Greece's prime minister struggled Saturday to form a temporary coalition government in the near-bankrupt country, extending a political deadlock threatening billions in international rescue funds.
In an impassioned plea to parliament late Friday, George Papandreou agreed to step aside as premier if necessary to help hammer out a coalition, offering to include the conservative opposition party — a possibility swiftly rejected by its leader.
"The last thing I care about is my post. I don't care even if I am not re-elected. The time has come to make a new effort ... I never thought of politics as a profession," he told parliament before the vote in the early hours of Saturday.
Papandreou said a new coalition government would need four months to secure the new €130 billion ($179 billion) rescue agreement and demonstrate the country's commitment to remaining in the eurozone.
"Cooperation is necessary to guarantee — for Greece and for our partners — that we can honor our commitments," Papandreou said at a meeting Saturday with President Karolos Papoulias, hours after his Socialist government narrowly survived a confidence vote.
"I am concerned that a lack of cooperation could trouble how our partners see our will and desire to remain in the central core of the European Union and the euro."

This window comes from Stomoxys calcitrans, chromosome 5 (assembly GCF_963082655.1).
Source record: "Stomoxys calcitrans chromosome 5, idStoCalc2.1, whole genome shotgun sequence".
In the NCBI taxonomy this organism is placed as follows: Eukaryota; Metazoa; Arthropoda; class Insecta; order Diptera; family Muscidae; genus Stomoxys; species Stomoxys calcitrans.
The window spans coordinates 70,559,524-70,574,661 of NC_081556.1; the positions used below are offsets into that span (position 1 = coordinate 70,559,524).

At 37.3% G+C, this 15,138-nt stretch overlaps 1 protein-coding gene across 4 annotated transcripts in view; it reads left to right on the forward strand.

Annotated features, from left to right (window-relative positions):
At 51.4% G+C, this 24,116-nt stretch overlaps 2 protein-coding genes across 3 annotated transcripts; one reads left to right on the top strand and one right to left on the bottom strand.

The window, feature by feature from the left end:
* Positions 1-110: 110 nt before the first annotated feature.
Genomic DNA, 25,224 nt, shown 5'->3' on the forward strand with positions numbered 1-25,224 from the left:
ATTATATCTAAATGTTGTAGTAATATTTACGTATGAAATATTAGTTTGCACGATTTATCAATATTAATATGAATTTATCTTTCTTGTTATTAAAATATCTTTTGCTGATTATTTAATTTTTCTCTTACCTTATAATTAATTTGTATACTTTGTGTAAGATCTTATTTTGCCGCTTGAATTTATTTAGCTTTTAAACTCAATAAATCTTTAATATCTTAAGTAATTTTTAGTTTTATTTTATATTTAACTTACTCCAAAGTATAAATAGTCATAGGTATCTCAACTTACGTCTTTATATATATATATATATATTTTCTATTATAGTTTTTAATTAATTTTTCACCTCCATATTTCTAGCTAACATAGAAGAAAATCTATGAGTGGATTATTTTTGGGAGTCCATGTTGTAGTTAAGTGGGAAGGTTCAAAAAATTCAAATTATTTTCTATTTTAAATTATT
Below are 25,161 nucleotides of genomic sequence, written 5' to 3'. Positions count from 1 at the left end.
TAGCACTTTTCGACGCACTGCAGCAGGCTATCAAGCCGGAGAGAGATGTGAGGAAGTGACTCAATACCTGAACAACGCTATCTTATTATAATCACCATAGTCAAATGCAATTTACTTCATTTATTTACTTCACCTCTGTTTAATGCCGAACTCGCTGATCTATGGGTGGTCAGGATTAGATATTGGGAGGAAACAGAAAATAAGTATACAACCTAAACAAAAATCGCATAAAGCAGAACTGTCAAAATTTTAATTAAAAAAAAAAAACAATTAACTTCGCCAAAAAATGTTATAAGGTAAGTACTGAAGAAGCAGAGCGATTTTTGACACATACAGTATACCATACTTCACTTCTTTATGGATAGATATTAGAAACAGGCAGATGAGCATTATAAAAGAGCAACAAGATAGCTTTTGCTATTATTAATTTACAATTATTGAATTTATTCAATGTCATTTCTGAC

But Papandreou's plea was snubbed by conservative opposition leader Antonis Samaras.
"We have not asked for any place in his government. All we want is for Mr. Papandreou to resign, because he has become dangerous for the country," Samaras said in a televised address. "We insist on immediate elections."
Samaras was due to meet the president at 1:00 p.m. (1100GMT) Sunday.
Frustrated with Greece's protracted political disagreements, the country's creditors have threatened to withhold the next critical €8 billion ($11 billion) loan installment until the new debt deal is formally approved in Greece.
Greece is surviving on a €110 billion ($150 billion) rescue-loan program from eurozone partners and the International Monetary Fund. It is currently finalizing a second major deal: to receive an additional €130 billion ($179 billion) in rescue loans and bank support, with banks agreeing to cancel 50 percent of their Greek debt.
Midway through his four-year term, Papandreou was forced by his austerity-weary Socialist party into seeking cross-party support after he abandoned a disastrous proposal to hold a referendum on a new European debt deal — which prompted havoc on world markets and anger from creditors.
Papandreou's popularity has been battered by two years of punishing austerity, causing crippling strikes, violent protests and sharp drop in living standards for ordinary Greeks who face repeated rounds of tax hikes and cuts in pension and salaries.
Late Friday, Papandreou won a confidence vote in the Socialist-led parliament on a pledge that he was willing to quit and form a caretaker coalition.
But he insisted an immediate election would paralyze government and endanger the new rescue deal.
The conservative snub left Papandreou with limited options: negotiating with conservative splinter groups and independents to attract consensus, and possibly invite respected non-politicians to join the effort.
"(Papandreou) will not resign immediately and he cannot resign before there is a new government. What remains to be seen is how flexible he will be in seeking a different governmental makeup," Ilias Nicolacopoulos, a prominent political analyst told AP television.
"There will be a tough game of poker."